Starring Rachael Leigh Cook (SHE'S ALL THAT), Josh Hartnett (PEARL HARBOR), and Alan Rickman (GALAXY QUEST) in a great ensemble cast -- the Academy Award(R)- nominated writer of THE FULL MONTY has crafted a hilarious story... more » about the things everyone wants in life: love, happiness, and great hair! As the National Hair Championships descend upon a small town in England, the country's top stylists aren't expecting much from the local talent. But they didn't count on Phil Allen (Rickman), the retired golden boy of the competition circuit, entering the fray! Also starring Natasha Richardson (THE PARENT TRAP), Rachel Griffiths (MY BEST FRIEND'S WEDDING), and supermodel Heidi Klum -- laugh along as the locals dazzle the out-of-towners with some hair dos ... and don'ts.« less
Joan W. (media-junkie) from RESTON, VA Reviewed on 1/10/2010...
Imagine if Strictly Ballroom was about competitive hair cutting and you're more than half the way there to Blow Dry. Half comedy about people who take hair too seriously, and half drama about families and the joy and pain they can bring, Blow Dry is well worth watching.
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Ignore the U.S. cover box (as usual) & it's a treat
Andy Orrock | Dallas, TX | 12/20/2003
(4 out of 5 stars)
"I recently saw Richard Curtis' wonderful 'Love Actually' and - having been bowled over once again by the bountiful comic talents of Bill Nighy and great work of the sloe-eyed, laconic Alan Rickman - wondered where to turn next to enjoy the work of these two fine actors.The answer: "Blow Dry." Rickman and Nighy are fabulous as long-time rival hairdresser competitors in this campy but touching tale that tries very hard to get that unique "Strictly Ballroom" feel and camp/pathos/triumph balance. It falls just short of that, but it's a real treat nevertheless.Unfortunately, judging from the irksome U.S. coverbox you'd never guess this was such a touching, well-written and intelligently humorous movie with a *very* talented cast - Nighy, Rickman, Natasha Richardson (!), Rachel Griffiths (!!). Now, that's an honor roll. With all that going for it, why, why, why do we get force-fed a marketing campaign featuring Josh Harnett and Rachael Leigh Cook? Harnett is quite good here, actually, pulling off a British accent with aplomb. But poor Cook is placed into a no-win situation as the supposed Minneapolis-based daughter of hairdresser Nighy. It seems force-fed into the movie...she's totally boxed in here and can't fight her way out.I ignored this movie for two years because of bad marketing. How many others are going to miss out for the same reason? I knew Nighy (possibly my favorite actor) was involved, but felt like I was going to have to sit through a Harnett/Cook "She's All That" clone. I had to have a friend tell me otherwise. Turns out, nothing could be further from the truth. This is a great little film you need to check out as soon as possible.Two additional little treats -- Warren Clarke as The Mayor, who gets more and more showy and confident as the movie goes on (and actually shepards the film through its credits in a bit of solo showmanship). Name ring a bell? How about 'Dim' in "A Clockwork Orange"? Wow! Also, he's known in the UK most recently as Detective Andy Dalziel in the recurring TV series "Dalziel and Pascoe."- Heidi Klum, hiding behind pancake makeup and blonde fright wig as 'Total Look' muse 'Jasmine.' You wouldn't think it possible to turn Heidi Klum shrewish and unattractive, but 'Blow Dry' pulls it off."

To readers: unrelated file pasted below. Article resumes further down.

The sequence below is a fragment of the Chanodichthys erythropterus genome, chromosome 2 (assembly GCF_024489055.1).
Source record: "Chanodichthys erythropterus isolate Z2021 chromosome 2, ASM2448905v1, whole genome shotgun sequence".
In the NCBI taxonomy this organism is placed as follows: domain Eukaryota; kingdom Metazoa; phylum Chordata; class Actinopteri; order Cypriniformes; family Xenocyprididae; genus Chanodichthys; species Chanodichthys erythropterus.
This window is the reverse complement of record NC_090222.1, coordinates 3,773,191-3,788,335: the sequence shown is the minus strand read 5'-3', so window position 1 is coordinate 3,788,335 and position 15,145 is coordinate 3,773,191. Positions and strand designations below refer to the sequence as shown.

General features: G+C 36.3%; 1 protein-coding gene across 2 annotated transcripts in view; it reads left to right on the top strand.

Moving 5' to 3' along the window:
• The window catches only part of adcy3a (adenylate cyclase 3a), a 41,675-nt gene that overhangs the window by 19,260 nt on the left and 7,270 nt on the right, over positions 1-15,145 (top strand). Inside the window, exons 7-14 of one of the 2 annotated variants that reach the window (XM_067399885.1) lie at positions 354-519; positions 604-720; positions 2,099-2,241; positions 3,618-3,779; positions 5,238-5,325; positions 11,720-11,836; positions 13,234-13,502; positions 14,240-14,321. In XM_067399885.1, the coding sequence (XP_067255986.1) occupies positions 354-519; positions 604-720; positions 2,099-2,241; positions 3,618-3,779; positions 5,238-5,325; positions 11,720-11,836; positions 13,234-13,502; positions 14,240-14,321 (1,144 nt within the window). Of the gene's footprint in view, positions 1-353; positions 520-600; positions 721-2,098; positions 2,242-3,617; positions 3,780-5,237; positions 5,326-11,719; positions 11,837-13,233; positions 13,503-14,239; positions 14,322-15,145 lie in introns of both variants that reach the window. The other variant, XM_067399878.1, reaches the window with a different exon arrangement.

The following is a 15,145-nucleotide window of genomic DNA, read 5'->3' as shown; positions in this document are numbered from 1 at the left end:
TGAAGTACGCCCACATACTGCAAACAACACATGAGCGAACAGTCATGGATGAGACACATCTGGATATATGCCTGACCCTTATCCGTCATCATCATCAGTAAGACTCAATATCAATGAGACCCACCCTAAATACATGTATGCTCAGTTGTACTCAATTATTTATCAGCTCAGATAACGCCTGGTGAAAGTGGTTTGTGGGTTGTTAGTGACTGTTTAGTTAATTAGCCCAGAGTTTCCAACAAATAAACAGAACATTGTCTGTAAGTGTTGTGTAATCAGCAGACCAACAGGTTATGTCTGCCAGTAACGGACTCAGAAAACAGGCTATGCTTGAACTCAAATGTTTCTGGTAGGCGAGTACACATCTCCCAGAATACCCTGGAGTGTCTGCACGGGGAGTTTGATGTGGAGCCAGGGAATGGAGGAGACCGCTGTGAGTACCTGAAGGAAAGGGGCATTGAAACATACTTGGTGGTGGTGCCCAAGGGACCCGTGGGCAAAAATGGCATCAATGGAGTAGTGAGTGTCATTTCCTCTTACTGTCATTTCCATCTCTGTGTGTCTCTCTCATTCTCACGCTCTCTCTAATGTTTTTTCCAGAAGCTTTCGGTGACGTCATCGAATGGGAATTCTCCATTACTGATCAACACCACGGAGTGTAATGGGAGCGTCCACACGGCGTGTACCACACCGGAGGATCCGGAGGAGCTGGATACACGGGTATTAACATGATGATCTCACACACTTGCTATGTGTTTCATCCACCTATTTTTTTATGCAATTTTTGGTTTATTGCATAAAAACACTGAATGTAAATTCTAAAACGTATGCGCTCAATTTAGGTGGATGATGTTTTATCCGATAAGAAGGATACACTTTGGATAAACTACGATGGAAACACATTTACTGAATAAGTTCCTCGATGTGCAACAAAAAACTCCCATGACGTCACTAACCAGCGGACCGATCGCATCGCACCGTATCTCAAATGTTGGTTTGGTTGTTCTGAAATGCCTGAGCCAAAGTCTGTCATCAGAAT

EXCELLENT CAST BUT SOMEWHAT TEPID MOVIE...
Lawyeraau | Balmoral Castle | 10/21/2001
(3 out of 5 stars)